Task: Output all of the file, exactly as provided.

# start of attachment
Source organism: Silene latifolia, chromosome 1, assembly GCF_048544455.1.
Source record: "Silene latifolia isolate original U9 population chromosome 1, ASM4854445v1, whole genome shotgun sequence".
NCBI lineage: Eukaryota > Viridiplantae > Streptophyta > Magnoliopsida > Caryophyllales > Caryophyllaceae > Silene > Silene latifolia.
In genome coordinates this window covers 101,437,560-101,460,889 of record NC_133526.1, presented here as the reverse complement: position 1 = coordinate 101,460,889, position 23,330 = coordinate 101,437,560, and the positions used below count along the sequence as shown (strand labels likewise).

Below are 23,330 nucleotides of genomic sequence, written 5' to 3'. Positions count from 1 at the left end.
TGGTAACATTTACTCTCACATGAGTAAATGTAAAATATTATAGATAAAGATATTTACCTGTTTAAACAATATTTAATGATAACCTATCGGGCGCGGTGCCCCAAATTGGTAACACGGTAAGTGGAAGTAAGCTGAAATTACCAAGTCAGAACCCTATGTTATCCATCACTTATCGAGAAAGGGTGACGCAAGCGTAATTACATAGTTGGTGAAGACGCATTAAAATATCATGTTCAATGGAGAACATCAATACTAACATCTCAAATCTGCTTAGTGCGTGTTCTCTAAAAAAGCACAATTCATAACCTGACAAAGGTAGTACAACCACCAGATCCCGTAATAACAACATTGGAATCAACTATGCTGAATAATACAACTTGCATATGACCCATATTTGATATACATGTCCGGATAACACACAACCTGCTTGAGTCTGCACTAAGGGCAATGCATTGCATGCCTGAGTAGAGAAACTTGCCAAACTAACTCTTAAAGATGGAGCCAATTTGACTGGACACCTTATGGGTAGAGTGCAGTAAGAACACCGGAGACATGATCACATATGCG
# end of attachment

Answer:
Source organism: Silene latifolia, chromosome 1, assembly GCF_048544455.1.
Source record: "Silene latifolia isolate original U9 population chromosome 1, ASM4854445v1, whole genome shotgun sequence".
NCBI lineage: Eukaryota > Viridiplantae > Streptophyta > Magnoliopsida > Caryophyllales > Caryophyllaceae > Silene > Silene latifolia.
In genome coordinates this window covers 101,437,560-101,460,889 of record NC_133526.1, presented here as the reverse complement: position 1 = coordinate 101,460,889, position 23,330 = coordinate 101,437,560, and the positions used below count along the sequence as shown (strand labels likewise).

Below are 23,330 nucleotides of genomic sequence, written 5' to 3'. Positions count from 1 at the left end.
TGGTAACATTTACTCTCACATGAGTAAATGTAAAATATTATAGATAAAGATATTTACCTGTTTAAACAATATTTAATGATAACCTATCGGGCGCGGTGCCCCAAATTGGTAACACGGTAAGTGGAAGTAAGCTGAAATTACCAAGTCAGAACCCTATGTTATCCATCACTTATCGAGAAAGGGTGACGCAAGCGTAATTACATAGTTGGTGAAGACGCATTAAAATATCATGTTCAATGGAGAACATCAATACTAACATCTCAAATCTGCTTAGTGCGTGTTCTCTAAAAAAGCACAATTCATAACCTGACAAAGGTAGTACAACCACCAGATCCCGTAATAACAACATTGGAATCAACTATGCTGAATAATACAACTTGCATATGACCCATATTTGATATACATGTCCGGATAACACACAACCTGCTTGAGTCTGCACTAAGGGCAATGCATTGCATGCCTGAGTAGAGAAACTTGCCAAACTAACTCTTAAAGATGGAGCCAATTTGACTGGACACCTTATGGGTAGAGTGCAGTAAGAACACCGGAGACATGATCACATATGCG